The fundamental solution in this series was A which comprised a high percentage of nitric acid, being approximately 3.2 normal. The percentage of hydrofluoric acid was low being in the range of about 0.4 normal. The metal was chemically milled by solution A at approximately room temperature and at a milling rate of nearly. 0.2 mil per minute. From solutions such as A three other solutions were prepared by increasing the concentration From the fundamental solution, see A'in following Table,

solutions were employed to chemically mill :1 heat treated aluminum alloy such as7075S-T6 and havinga weight of about 0.045 gram per (square iuchmil) volume ,or 0.045 g./in. mil. A summary of the results of these milling solutions is presented in the following Table V.

. .T able V A B O D E F G H Variable Wt. Wt. Wt. Wt. Wt. Wt. Wt. Wt.

Per- N Per- N Per N .l-ier- N Per- N Per- N Pcr- N -Per- N cent cent cent cent. cent cent cent cent HNO; (68-70%) .1 37.2 4.74 36.3 4.64 '36. 3 4.04 36.3 4.64' 25.4 '25,; 3.12., 24.0 2.96 HC1'(38%) 0.1 1. 09 8.9 1.06 8.9 1. 00 8.9 1.0 6.3 6.3 0.71 9.5 1.12 Acct1caoid(glaolal) e 2.8 '0. 53 2.7 0.52 2. 7. 0.52 2.7 0. 1.9 1.9 0:35 1.8 0.34 1.2 0.42 3.6 2. 09 3.6 2.09 3.6 2 2.5 2.5 1.41 4.0 2.2 Citric (satd s'oln)' 1.0 1.0 1.0 1.0 0.7 0.7 0.7 NanHPOt (sat-d soln) 0.3 0. 3 0. 3 0.3 0. 2. 0.2 0J2 2 48.3. 4.7.0 ,47,0 47.0 62.9 62.9 59.5 1 Metal. g Temperature F 90 115 150 V 120 150 140- R 35-42 3040 30-35 I 35-45 32 42 30:45 30-40, 30-40. Milling rute-(mils/m 0. 2 0. 4- 0. 7+ 1.4 0. 2 0.4- 0. 2+ 0. 9+

:. !aheattreated aluminuin'alloysuch a 7075S-T6a'nd havinga weight oiabout 0.045 .71n. ni11. l l if As is seen fromTable V in solution A the concentration of the hydrofluoric acid was approximately 0.4 normal. The milling of the metal at room temperature was as the rate of approximately 0.2 mil per minute. To a solution such as A there was added hydrofluoric acid so as to raise the concentration of this component from approximately 0.4normal to about 2.1 normal. Three solutions were prepared in this manner, these being B, C and D. These solutions were employed for milling the indi- For example, 8 was at approximately 90 F., C atI.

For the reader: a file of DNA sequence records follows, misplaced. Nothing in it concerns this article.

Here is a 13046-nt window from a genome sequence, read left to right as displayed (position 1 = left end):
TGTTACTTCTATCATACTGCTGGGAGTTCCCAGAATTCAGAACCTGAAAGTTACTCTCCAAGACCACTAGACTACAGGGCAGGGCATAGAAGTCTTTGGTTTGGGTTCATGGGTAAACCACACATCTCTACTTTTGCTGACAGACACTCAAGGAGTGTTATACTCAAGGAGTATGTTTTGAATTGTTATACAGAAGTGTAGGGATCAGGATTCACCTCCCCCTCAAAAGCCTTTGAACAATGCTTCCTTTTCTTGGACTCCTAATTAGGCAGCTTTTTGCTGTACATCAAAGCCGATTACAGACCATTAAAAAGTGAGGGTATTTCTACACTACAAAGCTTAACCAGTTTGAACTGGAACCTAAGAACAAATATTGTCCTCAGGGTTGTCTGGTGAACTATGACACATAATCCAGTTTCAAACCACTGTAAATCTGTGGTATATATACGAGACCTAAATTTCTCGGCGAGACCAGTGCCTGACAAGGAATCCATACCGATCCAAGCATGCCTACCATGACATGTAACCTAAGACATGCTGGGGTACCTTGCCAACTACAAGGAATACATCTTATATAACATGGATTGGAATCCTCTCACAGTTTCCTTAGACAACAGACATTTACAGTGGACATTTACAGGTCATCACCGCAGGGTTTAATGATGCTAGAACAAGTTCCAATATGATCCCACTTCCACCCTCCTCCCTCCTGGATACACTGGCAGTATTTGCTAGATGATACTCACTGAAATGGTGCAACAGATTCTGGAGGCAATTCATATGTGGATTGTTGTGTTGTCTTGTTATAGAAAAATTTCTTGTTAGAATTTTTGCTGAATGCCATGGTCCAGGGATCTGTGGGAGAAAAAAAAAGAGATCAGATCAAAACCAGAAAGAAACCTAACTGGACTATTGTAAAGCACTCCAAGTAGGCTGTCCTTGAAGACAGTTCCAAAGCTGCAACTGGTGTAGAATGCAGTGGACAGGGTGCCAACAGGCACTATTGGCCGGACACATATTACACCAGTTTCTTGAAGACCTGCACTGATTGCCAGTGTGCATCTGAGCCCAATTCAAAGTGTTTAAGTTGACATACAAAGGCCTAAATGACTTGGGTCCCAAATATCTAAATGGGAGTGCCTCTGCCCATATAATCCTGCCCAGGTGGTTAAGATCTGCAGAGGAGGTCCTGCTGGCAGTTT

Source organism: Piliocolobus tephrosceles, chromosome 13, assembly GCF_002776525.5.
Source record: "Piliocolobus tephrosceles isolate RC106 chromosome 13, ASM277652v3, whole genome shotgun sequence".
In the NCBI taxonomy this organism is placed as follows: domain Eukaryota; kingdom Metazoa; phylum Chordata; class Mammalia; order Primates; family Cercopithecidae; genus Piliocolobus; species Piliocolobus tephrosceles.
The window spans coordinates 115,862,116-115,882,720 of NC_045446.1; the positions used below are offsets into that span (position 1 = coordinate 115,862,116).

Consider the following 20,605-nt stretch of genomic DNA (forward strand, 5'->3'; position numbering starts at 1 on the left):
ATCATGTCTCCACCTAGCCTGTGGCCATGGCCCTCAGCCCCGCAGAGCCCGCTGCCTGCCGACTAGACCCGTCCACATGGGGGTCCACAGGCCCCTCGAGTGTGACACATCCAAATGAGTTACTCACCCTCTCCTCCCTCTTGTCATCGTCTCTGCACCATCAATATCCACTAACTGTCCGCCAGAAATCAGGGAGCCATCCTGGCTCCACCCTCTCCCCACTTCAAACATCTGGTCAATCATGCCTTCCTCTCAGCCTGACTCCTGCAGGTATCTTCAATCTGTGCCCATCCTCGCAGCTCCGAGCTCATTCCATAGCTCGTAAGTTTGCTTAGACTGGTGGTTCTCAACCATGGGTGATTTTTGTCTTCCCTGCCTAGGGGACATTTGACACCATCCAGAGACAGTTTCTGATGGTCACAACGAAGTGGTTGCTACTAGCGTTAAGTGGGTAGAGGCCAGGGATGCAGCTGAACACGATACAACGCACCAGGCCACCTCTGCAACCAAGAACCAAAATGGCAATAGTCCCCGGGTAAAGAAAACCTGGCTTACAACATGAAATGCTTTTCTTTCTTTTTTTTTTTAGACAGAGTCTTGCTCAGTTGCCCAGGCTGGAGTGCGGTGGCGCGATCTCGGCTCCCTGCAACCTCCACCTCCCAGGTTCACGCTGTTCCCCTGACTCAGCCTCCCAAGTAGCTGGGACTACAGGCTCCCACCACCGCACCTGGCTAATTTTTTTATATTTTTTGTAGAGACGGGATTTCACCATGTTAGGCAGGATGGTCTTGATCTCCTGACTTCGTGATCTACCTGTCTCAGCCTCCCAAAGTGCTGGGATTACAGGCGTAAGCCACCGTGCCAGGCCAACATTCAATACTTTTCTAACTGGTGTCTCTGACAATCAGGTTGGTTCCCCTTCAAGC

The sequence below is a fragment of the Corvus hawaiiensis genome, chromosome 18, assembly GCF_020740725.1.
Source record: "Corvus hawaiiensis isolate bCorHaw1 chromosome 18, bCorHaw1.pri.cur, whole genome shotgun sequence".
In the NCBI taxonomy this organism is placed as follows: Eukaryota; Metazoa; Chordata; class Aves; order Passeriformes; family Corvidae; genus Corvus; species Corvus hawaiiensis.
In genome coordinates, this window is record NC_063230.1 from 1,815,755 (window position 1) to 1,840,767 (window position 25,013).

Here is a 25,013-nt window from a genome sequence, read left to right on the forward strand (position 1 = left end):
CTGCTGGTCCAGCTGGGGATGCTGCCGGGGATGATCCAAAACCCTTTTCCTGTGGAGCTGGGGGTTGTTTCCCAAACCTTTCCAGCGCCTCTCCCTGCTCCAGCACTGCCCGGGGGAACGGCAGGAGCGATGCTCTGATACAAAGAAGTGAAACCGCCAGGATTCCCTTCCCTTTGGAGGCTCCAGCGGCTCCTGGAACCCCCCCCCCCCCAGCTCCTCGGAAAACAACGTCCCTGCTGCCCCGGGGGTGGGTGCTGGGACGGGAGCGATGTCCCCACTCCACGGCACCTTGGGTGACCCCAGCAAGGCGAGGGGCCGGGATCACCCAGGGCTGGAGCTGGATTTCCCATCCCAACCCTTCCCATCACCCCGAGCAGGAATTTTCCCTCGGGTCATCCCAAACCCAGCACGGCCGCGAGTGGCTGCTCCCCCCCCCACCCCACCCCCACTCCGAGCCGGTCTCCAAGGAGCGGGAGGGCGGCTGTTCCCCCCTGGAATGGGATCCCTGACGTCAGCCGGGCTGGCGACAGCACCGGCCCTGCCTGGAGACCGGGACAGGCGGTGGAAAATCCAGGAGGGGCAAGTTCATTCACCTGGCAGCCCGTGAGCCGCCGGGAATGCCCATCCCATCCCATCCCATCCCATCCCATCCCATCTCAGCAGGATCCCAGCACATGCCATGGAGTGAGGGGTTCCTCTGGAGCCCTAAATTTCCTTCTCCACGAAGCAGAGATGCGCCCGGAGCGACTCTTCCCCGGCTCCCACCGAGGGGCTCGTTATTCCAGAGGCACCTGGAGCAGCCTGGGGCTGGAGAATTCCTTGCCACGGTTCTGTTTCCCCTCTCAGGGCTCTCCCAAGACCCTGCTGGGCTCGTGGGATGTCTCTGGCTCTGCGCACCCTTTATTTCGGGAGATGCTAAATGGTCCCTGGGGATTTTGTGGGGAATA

cated metal and each was employed at a different temperature. about 115 F., and D at about 150? F. In each instance the solution at the higher temperature milled the metal at a fasterrate. For example, B milled the metal at approximately 0.4 mil per' minute, C at about 0.7 and D at about at approximately 120 F. and solution F at about 150 F.

were E and F. The solution E was employedfor milling For our purposes the solutions C and E can be-compared 7 as they differed mainly by E being less concentrated than C. However, the milling temperatures of these two soluhydrofluoric acid, disodium monohydrogen phosphate, oxalic acid, a wetting agent such as sodium salt of dodecyl benzene sulfonic acid and water. A, summary of these milling solutions and their reaction with aluminum is presented in following Table VI. Prior to discussing the solutions it will be stated that the oxalic acid was a saturated aqueous solution prepared by heating water tothe boiling point, adding an excess of oxalic acid, cooling, and decanting the clear supernatant liquid. -In this table it isseen that solutions A and B were substantially the same, the only differencebeing that A was used for milling at 70 F. and B at 140 F. More particularly,